The unemployed odd job worker says he doesn't go there to gamble at the casino; he doesn't dare to. He takes the free shuttle bus service provided by the integrated resort to and from several heartland estates. He spends only a couple of dollars each visit. Sometimes, he heads to Palawan Beach, where he buys a cup of kopi and some hot water to cook his instant noodles.

In the five days that this reporter took the free shuttle buses, I met Mr Foo five times. Asked why he spent so much time hanging out at the glitzy IR - whose attractions, eateries, shops and casino seemed beyond his ability to afford - the 46-year-old said in Mandarin: "It's very quiet. I can reflect on things, such as what kind of work I can find today. The bus is also free."

Since the IR launched the free shuttles in June, hundreds of passengers - gamblers and non-gamblers alike - have been taking the buses to and from the Singapore heartlands every day.

Buses that run daily from 10am, at half-hourly or hourly intervals, service Tiong Bahru, Ang Mo Kio, Bishan, Jurong East, Tampines, Choa Chu Kang/Bukit Panjang and Bedok. Other shuttles run on weekends and at night on weekdays from Queensway, Holland Village and Buona Vista MRT station, as well as Redhill, Ikea and Bukit Merah.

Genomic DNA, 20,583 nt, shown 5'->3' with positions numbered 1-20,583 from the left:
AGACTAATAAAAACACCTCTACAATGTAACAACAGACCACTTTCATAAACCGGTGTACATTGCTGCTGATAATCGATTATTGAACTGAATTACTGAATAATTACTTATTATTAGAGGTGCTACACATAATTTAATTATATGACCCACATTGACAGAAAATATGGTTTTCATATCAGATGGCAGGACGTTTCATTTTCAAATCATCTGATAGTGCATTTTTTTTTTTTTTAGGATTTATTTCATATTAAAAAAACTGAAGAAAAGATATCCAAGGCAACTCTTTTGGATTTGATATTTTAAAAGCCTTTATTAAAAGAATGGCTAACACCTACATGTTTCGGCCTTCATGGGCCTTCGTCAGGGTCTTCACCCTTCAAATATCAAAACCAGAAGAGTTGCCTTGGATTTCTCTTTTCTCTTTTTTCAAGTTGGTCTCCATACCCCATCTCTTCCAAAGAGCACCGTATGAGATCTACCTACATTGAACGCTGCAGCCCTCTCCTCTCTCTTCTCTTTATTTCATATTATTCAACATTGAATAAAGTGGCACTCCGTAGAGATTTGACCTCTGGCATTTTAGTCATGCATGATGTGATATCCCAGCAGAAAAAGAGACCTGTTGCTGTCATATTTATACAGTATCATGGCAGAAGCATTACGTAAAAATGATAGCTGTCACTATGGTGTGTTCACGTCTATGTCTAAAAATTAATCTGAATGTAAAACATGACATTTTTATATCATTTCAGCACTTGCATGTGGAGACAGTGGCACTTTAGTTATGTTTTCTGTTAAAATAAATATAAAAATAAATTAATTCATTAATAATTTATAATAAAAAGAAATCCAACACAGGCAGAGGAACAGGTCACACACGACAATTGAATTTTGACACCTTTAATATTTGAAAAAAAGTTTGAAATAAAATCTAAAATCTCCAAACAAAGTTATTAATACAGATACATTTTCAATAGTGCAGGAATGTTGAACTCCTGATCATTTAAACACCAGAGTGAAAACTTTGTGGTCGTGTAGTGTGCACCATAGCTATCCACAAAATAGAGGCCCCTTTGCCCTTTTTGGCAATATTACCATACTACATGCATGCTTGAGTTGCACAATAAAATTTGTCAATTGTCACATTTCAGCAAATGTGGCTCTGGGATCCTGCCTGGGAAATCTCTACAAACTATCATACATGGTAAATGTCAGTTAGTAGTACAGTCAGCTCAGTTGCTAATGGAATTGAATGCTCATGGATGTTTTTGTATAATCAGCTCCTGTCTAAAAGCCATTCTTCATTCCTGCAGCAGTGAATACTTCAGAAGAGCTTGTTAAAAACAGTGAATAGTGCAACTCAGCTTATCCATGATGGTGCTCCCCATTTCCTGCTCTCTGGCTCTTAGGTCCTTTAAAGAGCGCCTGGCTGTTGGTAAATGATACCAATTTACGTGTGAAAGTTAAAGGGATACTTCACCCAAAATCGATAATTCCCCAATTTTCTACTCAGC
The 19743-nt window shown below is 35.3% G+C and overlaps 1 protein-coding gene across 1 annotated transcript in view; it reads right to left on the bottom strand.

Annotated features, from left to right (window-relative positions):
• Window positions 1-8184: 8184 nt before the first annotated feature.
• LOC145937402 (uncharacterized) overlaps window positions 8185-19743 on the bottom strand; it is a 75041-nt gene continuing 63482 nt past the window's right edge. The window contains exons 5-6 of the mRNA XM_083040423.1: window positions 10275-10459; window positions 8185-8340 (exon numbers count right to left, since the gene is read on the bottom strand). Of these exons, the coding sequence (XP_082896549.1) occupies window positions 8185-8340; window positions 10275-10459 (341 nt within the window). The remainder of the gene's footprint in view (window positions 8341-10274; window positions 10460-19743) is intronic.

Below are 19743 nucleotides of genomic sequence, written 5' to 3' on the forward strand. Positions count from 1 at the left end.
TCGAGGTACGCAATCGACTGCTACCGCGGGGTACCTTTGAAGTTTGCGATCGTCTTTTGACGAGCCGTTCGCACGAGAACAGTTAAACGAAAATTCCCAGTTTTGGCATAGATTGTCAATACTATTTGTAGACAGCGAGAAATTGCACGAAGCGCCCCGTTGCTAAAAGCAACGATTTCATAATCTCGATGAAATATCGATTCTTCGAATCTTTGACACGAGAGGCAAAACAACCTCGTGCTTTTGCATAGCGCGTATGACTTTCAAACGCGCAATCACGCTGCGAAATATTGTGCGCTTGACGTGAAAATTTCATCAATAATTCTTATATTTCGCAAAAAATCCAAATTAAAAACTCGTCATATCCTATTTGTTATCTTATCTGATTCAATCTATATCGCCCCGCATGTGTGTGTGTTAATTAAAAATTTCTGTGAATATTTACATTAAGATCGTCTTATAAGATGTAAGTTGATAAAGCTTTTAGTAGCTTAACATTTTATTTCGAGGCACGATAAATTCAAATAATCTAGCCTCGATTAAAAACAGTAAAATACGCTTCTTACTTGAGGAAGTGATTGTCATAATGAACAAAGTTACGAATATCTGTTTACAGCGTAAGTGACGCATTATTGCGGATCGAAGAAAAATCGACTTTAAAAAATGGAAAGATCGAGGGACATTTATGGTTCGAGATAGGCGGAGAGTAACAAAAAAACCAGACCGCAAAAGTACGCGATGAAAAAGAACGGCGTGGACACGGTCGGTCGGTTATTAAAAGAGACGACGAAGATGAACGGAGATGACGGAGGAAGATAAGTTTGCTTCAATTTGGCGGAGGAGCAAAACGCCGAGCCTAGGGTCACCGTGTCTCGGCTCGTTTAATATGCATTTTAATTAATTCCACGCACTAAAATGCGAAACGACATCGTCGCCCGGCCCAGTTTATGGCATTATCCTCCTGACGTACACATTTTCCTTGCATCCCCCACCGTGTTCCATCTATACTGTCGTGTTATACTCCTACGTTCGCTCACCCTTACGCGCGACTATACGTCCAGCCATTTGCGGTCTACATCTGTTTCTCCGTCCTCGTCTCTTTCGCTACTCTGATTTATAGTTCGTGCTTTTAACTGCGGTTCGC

Mr Foo is not the only down-and-out person to take advantage of the free rides.

Of the 23 passengers I spoke to completely at random over the five days, nine were out of work; and of these, three said they were headed for the gambling tables.

The passengers I saw included retirees, foreign workers, couples, families and tourists. Of those I asked, 10 were there for the casino; 13 said they did not plan to gamble, or were there just for a casual "look-see" at RWS' dining and leisure facilities.


Among the group of regular gamblers was one unemployed mechanic in his 50s, who only wanted to be known as Mr Ng. Speaking in Mandarin, like many of those I interviewed, he told me he visited the casino "six times a week".

"I don't want to let my children know about this. My wife doesn't know," said Mr Ng, who said he had paid the $2,000 annual fee for entry to the casino.

He seemed sanguine about the risks of his habit. These days, he has a calmer, "play what you can afford to lose" approach, compared to when he was in his 20s and often gambled away his salary, he said.

Another gambler I spoke to was a 70-year-old cleaner, identified just as Mrs Lim, who started gambling when she was in her 50s.

She had been to the RWS casino before, but this was the first time she was taking advantage of the free bus ride.

She too had paid the $2,000 annual entry levy and had so far lost "more than $10,000" at the casino. How did she find the money to gamble? "Don't ever owe money," she said, noting she had never gone to loansharks. "If you don't have money, go to a pawnshop."

It wasn't just the thrill of the dice that hooked casino visitors. Mr Eddie Khoo, 25, a Malaysian working here as a bus driver, said he sometimes goes to the casino as food like bak kut teh is, at a few dollars, relatively cheap. (As a foreigner, he doesn't have to pay the $100 entry levy.)